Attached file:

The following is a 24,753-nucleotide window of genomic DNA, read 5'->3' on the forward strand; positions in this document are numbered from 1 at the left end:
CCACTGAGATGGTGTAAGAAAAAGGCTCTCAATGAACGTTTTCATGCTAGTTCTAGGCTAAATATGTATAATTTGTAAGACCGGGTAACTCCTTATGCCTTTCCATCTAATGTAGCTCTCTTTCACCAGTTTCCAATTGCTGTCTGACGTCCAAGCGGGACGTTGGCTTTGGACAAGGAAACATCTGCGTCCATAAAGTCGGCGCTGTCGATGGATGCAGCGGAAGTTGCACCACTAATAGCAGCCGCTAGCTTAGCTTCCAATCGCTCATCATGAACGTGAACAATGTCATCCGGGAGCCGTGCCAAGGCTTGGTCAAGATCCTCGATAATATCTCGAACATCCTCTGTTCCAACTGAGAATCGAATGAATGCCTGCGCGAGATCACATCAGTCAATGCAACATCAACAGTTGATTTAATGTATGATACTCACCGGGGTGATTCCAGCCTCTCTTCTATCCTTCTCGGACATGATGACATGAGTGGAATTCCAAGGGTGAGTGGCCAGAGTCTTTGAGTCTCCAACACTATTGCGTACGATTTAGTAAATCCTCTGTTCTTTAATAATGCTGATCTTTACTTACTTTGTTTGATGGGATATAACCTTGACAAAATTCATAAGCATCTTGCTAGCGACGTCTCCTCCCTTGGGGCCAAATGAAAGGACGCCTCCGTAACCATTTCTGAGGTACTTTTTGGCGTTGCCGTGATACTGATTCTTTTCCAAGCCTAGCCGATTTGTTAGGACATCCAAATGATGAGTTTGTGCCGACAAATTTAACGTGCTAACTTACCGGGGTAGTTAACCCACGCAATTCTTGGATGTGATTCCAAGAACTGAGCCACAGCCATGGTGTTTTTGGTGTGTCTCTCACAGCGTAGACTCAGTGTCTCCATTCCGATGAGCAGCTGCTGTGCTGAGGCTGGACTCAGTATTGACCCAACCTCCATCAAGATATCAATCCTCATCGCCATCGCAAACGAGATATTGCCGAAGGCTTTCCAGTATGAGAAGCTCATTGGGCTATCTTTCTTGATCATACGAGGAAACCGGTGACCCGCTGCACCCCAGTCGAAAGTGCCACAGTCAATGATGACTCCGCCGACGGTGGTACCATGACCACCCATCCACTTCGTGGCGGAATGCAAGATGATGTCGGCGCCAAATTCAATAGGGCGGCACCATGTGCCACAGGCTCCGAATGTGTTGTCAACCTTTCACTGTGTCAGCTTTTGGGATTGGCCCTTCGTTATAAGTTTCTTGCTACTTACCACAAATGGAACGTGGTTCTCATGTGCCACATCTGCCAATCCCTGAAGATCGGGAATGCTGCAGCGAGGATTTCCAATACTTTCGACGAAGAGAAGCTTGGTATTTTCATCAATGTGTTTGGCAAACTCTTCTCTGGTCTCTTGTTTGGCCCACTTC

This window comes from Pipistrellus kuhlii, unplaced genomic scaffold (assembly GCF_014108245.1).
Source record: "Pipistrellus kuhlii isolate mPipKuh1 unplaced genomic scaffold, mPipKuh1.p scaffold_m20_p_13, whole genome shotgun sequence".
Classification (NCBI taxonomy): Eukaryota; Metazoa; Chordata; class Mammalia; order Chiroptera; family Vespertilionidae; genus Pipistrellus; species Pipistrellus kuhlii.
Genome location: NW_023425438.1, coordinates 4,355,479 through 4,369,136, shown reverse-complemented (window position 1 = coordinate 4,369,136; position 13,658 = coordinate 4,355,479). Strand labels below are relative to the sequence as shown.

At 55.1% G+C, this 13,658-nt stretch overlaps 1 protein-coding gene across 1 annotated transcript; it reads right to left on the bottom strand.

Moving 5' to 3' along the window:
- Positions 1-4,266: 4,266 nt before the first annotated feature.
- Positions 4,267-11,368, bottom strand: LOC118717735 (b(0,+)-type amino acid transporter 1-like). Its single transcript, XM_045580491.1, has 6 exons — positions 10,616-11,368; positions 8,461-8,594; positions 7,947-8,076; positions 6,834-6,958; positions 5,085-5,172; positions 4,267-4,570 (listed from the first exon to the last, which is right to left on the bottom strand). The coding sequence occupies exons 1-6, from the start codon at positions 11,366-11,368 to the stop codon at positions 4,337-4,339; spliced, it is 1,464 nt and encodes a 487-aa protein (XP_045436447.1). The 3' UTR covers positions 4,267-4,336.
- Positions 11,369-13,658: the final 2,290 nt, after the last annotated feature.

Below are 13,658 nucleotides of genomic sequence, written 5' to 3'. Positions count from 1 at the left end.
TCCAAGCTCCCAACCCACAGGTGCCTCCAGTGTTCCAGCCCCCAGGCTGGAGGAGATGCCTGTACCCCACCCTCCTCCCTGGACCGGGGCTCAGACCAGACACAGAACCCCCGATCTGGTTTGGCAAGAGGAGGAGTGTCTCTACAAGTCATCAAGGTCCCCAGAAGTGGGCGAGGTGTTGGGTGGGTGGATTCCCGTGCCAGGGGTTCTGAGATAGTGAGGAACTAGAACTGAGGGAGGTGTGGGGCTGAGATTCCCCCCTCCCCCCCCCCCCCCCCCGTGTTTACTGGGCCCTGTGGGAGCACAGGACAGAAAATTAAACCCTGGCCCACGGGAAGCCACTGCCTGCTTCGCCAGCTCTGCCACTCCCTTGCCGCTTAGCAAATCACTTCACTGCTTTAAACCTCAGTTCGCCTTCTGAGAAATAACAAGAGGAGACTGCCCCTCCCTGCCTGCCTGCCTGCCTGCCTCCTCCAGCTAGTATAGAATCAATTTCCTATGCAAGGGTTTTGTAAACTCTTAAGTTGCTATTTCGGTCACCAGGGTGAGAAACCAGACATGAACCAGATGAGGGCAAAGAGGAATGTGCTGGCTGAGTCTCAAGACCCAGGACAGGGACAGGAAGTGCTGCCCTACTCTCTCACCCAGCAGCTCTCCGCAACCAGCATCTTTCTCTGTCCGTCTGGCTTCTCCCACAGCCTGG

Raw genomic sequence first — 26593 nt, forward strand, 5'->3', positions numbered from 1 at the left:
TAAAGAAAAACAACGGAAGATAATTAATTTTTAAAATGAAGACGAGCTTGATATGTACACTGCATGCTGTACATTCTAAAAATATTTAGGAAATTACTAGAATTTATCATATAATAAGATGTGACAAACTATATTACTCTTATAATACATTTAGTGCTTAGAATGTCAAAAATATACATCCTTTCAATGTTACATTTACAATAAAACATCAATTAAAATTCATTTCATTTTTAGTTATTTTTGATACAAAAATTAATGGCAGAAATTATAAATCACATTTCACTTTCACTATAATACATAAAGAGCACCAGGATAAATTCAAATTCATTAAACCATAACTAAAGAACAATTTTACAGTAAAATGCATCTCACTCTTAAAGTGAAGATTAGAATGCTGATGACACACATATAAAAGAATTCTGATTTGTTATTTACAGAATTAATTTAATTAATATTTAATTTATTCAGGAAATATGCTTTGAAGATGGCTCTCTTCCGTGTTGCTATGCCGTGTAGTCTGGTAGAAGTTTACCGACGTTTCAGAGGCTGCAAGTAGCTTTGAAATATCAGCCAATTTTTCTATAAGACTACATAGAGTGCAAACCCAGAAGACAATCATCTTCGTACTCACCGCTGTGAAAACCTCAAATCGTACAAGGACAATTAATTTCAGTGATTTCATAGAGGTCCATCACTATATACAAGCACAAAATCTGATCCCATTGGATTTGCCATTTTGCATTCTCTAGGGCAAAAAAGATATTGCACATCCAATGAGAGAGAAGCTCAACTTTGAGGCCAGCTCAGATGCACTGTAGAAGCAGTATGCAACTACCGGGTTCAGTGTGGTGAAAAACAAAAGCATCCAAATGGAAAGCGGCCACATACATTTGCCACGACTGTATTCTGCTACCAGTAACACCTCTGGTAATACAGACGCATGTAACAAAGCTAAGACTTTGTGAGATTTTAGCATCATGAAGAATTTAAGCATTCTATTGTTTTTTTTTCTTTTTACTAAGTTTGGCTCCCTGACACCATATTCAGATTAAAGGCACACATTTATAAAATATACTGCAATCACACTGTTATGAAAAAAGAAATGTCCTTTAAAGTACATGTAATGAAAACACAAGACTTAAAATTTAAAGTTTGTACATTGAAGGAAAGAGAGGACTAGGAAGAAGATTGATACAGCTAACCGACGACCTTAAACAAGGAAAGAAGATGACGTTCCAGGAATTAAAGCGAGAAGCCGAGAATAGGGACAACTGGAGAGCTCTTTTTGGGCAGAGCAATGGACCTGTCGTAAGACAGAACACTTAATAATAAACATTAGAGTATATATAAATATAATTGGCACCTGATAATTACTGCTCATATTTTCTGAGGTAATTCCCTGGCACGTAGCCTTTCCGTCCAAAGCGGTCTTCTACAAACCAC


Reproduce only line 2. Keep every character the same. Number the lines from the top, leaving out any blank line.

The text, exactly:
CCACTGAGATGGTGTAAGAAAAAGGCTCTCAATGAACGTTTTCATGCTAGTTCTAGGCTAAATATGTATAATTTGTAAGACCGGGTAACTCCTTATGCCTTTCCATCTAATGTAGCTCTCTTTCACCAGTTTCCAATTGCTGTCTGACGTCCAAGCGGGACGTTGGCTTTGGACAAGGAAACATCTGCGTCCATAAAGTCGGCGCTGTCGATGGATGCAGCGGAAGTTGCACCACTAATAGCAGCCGCTAGCTTAGCTTCCAATCGCTCATCATGAACGTGAACAATGTCATCCGGGAGCCGTGCCAAGGCTTGGTCAAGATCCTCGATAATATCTCGAACATCCTCTGTTCCAACTGAGAATCGAATGAATGCCTGCGCGAGATCACATCAGTCAATGCAACATCAACAGTTGATTTAATGTATGATACTCACCGGGGTGATTCCAGCCTCTCTTCTATCCTTCTCGGACATGATGACATGAGTGGAATTCCAAGGGTGAGTGGCCAGAGTCTTTGAGTCTCCAACACTATTGCGTACGATTTAGTAAATCCTCTGTTCTTTAATAATGCTGATCTTTACTTACTTTGTTTGATGGGATATAACCTTGACAAAATTCATAAGCATCTTGCTAGCGACGTCTCCTCCCTTGGGGCCAAATGAAAGGACGCCTCCGTAACCATTTCTGAGGTACTTTTTGGCGTTGCCGTGATACTGATTCTTTTCCAAGCCTAGCCGATTTGTTAGGACATCCAAATGATGAGTTTGTGCCGACAAATTTAACGTGCTAACTTACCGGGGTAGTTAACCCACGCAATTCTTGGATGTGATTCCAAGAACTGAGCCACAGCCATGGTGTTTTTGGTGTGTCTCTCACAGCGTAGACTCAGTGTCTCCATTCCGATGAGCAGCTGCTGTGCTGAGGCTGGACTCAGTATTGACCCAACCTCCATCAAGATATCAATCCTCATCGCCATCGCAAACGAGATATTGCCGAAGGCTTTCCAGTATGAGAAGCTCATTGGGCTATCTTTCTTGATCATACGAGGAAACCGGTGACCCGCTGCACCCCAGTCGAAAGTGCCACAGTCAATGATGACTCCGCCGACGGTGGTACCATGACCACCCATCCACTTCGTGGCGGAATGCAAGATGATGTCGGCGCCAAATTCAATAGGGCGGCACCATGTGCCACAGGCTCCGAATGTGTTGTCAACCTTTCACTGTGTCAGCTTTTGGGATTGGCCCTTCGTTATAAGTTTCTTGCTACTTACCACAAATGGAACGTGGTTCTCATGTGCCACATCTGCCAATCCCTGAAGATCGGGAATGCTGCAGCGAGGATTTCCAATACTTTCGACGAAGAGAAGCTTGGTATTTTCATCAATGTGTTTGGCAAACTCTTCTCTGGTCTCTTGTTTGGCCCACTTC